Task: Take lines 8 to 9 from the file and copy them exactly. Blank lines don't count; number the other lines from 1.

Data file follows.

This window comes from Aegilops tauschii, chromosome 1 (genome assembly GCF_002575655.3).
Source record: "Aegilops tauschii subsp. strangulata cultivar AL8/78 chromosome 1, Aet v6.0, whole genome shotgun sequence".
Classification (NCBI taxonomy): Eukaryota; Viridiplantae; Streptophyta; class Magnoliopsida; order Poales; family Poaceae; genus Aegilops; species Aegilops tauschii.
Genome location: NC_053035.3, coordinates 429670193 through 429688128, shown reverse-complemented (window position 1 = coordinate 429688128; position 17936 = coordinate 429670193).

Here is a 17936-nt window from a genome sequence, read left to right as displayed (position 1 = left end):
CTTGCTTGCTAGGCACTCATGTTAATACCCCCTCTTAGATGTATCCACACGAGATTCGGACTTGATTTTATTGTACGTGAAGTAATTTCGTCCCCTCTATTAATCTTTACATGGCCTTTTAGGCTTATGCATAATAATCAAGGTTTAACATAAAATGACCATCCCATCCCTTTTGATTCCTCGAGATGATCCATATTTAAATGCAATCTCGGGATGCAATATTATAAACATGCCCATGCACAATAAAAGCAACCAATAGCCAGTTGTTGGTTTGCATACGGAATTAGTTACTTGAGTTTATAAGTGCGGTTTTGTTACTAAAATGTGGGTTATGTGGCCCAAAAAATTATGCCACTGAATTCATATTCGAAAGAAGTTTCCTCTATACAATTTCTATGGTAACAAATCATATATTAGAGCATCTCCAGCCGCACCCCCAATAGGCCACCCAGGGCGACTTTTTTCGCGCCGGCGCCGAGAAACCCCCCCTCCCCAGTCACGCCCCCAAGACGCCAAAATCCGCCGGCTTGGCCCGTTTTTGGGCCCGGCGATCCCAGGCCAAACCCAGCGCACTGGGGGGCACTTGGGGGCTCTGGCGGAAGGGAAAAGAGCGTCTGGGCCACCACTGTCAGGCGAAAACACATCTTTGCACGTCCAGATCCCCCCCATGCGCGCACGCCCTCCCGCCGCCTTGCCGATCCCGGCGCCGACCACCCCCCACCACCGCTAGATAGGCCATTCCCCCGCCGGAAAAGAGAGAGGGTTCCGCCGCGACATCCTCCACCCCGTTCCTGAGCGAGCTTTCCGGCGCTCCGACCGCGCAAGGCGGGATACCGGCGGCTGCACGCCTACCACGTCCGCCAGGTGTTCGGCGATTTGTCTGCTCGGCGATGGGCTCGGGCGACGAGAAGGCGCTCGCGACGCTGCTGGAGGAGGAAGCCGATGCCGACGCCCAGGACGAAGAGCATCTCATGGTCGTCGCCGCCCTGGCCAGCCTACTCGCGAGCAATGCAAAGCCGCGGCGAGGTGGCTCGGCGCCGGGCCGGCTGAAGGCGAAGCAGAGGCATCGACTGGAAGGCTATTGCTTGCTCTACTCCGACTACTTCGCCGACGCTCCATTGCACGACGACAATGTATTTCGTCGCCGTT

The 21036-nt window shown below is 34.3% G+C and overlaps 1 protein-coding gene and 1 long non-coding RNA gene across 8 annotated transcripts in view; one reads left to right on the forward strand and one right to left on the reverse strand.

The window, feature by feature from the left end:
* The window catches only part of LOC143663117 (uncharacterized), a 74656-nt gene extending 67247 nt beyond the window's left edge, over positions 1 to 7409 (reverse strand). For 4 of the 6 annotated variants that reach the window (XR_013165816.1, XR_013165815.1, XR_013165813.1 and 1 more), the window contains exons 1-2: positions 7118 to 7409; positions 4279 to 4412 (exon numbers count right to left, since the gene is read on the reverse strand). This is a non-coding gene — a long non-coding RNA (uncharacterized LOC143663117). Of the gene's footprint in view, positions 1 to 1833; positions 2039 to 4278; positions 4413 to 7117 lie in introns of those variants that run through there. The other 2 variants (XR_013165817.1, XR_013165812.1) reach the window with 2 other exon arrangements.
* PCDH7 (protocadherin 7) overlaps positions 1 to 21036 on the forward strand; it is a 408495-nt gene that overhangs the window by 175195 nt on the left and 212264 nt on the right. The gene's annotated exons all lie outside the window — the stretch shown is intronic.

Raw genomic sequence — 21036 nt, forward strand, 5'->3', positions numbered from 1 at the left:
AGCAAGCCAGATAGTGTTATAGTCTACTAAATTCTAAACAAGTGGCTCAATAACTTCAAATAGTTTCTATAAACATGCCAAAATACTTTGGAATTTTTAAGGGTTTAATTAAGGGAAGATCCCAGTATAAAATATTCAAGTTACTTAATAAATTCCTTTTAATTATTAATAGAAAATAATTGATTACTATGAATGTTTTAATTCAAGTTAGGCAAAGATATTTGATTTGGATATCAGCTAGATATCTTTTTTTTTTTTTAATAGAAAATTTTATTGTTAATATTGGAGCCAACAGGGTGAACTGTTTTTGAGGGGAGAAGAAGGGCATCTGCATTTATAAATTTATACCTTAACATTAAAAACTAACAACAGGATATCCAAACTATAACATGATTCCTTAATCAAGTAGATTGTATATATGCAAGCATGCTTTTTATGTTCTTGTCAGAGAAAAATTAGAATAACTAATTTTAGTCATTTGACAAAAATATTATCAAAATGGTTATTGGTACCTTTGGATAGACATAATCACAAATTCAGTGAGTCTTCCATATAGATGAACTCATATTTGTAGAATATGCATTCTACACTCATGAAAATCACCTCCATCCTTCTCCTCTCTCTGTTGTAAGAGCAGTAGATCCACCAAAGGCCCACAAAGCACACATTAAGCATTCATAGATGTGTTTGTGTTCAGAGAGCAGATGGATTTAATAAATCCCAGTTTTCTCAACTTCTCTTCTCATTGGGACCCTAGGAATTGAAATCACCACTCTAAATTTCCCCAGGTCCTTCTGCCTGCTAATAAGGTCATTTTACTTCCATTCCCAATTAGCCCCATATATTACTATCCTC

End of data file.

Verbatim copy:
The window, feature by feature from the left end:
* The window catches only part of LOC143663117 (uncharacterized), a 74656-nt gene extending 67247 nt beyond the window's left edge, over positions 1 to 7409 (reverse strand). For 4 of the 6 annotated variants that reach the window (XR_013165816.1, XR_013165815.1, XR_013165813.1 and 1 more), the window contains exons 1-2: positions 7118 to 7409; positions 4279 to 4412 (exon numbers count right to left, since the gene is read on the reverse strand). This is a non-coding gene — a long non-coding RNA (uncharacterized LOC143663117). Of the gene's footprint in view, positions 1 to 1833; positions 2039 to 4278; positions 4413 to 7117 lie in introns of those variants that run through there. The other 2 variants (XR_013165817.1, XR_013165812.1) reach the window with 2 other exon arrangements.